Similarly, publications by Thomas Kuhn in the 1970s garnered a new outlook on the history of science: a picture of scientific practice as being influenced by socioeconomic and cultural factors. His arguments laid the groundwork for a re-examination of how scientists conduct science, and whether they are truly partaking in an objective, value-free discipline, independent of anything that is investigated within the humanities.
It takes inordinate zeal to hold faith that science, or any other intellectual undertaking, can ever be divorced from socioeconomics or culture; science is a product of culture, and enjoys perpetuity in certain cultures because they continue to value the pursuit. Science also never makes claims to being value-free — it holds accuracy, falsifiability, and elegance paramount — how would one be able to criticize scientific work without criteria? Science leaves less room for external influence than other disciplines by way of its methodology, in which opining takes place only after extensive data analysis — by contrast, humanities work is almost exclusively opinion-based throughout, some fields endorsing work that is wholly solipsistic or based on a priori hypotheses with cherry-picked “supporting” data.
Additionally, the ‘grievance studies’ are critical for providing inquiries into the normative questions that plague the sciences. An example of such a question is whether we ought to pursue lines of inquiry and regard them as ‘truth,’ when the consequences of such a discovery could lead to widespread human suffering.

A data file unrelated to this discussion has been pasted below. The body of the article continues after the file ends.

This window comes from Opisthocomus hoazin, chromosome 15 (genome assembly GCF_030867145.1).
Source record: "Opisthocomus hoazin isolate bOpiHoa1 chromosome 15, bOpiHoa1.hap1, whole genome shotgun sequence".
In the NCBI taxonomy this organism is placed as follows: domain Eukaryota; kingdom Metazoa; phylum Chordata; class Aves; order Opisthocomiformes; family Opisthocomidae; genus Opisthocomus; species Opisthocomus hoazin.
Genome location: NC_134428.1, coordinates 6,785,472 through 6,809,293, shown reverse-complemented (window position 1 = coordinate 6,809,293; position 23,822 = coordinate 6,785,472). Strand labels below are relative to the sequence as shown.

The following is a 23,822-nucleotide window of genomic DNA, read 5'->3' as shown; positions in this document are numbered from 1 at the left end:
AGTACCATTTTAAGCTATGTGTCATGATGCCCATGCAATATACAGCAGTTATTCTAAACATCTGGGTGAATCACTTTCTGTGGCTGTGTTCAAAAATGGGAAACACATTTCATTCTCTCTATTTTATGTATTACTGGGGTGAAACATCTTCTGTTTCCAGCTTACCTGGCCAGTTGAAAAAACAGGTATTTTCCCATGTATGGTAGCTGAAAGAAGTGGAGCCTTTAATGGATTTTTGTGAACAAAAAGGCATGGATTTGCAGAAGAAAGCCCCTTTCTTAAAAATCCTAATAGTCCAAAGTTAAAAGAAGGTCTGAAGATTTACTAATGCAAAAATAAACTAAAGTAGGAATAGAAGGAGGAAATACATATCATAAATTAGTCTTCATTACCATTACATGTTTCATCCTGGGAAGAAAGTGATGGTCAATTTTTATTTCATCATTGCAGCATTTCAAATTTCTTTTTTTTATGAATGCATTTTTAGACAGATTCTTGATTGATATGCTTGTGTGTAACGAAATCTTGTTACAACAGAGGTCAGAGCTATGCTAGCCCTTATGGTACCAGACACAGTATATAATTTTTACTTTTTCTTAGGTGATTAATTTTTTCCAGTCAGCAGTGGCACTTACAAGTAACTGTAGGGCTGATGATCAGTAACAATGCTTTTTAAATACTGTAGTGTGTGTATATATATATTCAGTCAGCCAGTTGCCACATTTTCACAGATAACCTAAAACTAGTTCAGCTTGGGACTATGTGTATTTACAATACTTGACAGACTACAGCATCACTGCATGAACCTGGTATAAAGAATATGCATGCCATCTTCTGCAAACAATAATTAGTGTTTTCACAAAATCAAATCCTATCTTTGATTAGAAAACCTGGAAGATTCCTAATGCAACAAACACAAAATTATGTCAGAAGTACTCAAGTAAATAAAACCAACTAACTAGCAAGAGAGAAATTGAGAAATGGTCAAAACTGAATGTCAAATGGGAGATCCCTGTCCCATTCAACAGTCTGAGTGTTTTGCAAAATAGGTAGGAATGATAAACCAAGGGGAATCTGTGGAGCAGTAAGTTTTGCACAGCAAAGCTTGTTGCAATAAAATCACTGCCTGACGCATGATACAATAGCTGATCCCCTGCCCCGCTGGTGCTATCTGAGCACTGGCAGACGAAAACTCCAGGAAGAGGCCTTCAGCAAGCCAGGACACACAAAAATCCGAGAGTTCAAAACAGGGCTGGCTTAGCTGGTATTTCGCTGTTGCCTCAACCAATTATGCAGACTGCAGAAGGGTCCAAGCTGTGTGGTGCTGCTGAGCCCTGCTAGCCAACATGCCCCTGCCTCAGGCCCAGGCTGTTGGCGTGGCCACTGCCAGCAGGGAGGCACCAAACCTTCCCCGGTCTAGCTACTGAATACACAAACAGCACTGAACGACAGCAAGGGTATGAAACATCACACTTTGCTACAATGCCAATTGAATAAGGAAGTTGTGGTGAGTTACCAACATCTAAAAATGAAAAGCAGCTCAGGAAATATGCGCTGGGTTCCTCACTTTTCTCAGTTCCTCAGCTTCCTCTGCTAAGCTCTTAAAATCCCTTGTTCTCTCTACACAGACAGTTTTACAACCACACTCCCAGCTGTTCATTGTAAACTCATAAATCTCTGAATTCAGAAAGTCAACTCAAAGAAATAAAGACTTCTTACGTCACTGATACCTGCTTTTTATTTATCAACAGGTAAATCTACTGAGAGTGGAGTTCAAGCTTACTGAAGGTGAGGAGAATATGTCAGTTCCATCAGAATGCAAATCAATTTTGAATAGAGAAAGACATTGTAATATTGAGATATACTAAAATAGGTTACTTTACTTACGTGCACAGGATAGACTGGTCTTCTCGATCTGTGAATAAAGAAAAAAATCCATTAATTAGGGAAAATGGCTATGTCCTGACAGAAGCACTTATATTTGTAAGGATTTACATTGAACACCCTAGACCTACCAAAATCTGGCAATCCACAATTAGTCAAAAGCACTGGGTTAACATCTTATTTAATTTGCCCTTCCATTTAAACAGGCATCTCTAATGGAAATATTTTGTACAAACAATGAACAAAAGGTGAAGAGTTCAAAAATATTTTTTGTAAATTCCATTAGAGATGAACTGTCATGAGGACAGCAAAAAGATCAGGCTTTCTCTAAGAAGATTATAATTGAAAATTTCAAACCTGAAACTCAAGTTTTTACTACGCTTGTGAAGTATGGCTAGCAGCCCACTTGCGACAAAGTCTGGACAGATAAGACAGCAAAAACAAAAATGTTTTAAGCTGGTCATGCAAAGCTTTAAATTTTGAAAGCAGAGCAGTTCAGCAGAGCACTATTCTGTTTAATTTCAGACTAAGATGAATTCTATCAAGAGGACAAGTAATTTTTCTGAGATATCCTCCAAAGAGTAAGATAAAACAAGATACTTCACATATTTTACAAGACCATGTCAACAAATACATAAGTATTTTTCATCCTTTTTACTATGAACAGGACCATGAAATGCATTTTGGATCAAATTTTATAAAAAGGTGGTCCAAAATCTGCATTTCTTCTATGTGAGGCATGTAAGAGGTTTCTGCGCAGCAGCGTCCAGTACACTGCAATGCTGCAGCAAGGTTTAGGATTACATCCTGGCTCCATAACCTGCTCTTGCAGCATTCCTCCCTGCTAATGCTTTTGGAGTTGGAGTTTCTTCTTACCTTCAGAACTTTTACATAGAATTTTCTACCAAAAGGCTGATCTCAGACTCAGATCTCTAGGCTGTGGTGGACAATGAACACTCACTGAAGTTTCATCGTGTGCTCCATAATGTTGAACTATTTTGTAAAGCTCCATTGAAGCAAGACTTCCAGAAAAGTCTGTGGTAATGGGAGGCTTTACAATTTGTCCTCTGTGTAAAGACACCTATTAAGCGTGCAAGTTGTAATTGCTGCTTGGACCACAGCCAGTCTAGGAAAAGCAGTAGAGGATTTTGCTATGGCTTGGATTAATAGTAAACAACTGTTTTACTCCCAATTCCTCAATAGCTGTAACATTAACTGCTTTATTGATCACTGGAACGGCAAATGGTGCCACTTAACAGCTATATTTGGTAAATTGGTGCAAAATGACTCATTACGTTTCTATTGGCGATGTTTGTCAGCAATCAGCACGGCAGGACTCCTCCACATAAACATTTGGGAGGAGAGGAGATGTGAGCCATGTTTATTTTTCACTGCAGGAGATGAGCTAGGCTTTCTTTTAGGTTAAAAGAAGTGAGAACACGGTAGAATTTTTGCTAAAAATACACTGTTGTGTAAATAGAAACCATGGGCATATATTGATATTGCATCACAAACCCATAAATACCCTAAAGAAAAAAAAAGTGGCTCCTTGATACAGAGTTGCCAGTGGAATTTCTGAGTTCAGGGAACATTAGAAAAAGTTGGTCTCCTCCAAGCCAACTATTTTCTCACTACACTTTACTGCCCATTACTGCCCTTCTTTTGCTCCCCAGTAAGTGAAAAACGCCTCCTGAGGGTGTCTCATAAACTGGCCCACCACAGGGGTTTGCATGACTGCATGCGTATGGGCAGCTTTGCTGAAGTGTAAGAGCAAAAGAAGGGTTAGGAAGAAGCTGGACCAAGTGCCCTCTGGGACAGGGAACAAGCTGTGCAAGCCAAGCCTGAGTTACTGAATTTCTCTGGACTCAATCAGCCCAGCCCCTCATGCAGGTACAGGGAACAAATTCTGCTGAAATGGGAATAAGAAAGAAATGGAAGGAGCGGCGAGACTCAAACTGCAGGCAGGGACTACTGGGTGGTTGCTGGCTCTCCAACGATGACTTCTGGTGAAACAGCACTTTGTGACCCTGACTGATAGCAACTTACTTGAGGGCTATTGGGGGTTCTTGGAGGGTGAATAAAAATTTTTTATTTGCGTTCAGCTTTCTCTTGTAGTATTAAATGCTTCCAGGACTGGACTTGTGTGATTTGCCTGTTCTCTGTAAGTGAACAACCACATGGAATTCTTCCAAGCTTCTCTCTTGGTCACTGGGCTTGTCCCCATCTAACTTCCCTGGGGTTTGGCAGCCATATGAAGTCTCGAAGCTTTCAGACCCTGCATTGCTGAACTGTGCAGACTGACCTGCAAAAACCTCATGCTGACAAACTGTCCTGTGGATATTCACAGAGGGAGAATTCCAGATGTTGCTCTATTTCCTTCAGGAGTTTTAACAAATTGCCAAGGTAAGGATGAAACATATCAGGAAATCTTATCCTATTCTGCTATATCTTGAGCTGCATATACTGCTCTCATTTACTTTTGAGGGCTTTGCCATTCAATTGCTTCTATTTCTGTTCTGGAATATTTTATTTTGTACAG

Foster, ever the consequentialist, tries to serve hemlock to the sciences in the form of alleged normative questions concerning research topics and attendant results. These normative questions are not so much a plague on the sciences as much as they are an affliction on the humanities —sheer conjecture about an amorphous “widespread human suffering” seems to be the only flyweight counter-punch to scientific endeavor, easily shrugged off.
It is more likely that some results of scientific research are terrifying generally, but more-so to thin-skinned humanities scholars holding sacrosanct an epistemology in diametric opposition. Foster’s petition to make specific topics of inquiry verboten is not just censorious, but a shrinking from the intrepid spirit of scientific pursuit and the soul of the humanities, if they were to yield similar conclusions to the same questions.
It should be noted that nowhere in the article does Foster successfully attribute political motivations to the Sokal Squared authors, which makes his bizarro taxonomizing of them as “scientific-right” both wildly inappropriate and an insult to all science-minded individuals of right-of-center political persuasion.
I know this offering from Foster is not emblematic of the best — nor the worst — of the humanities’ regular crop harvest. However, does this not garner sympathy for Sokal Squared by being representative of middling humanities work making it onto the pages of University of Toronto’s student newspaper? If anything, this sort of popular reaction to the Grievance Studies hoax reinforces the very concerns it brought to the fore — that humanities pedagogy is in desperate need of improvement.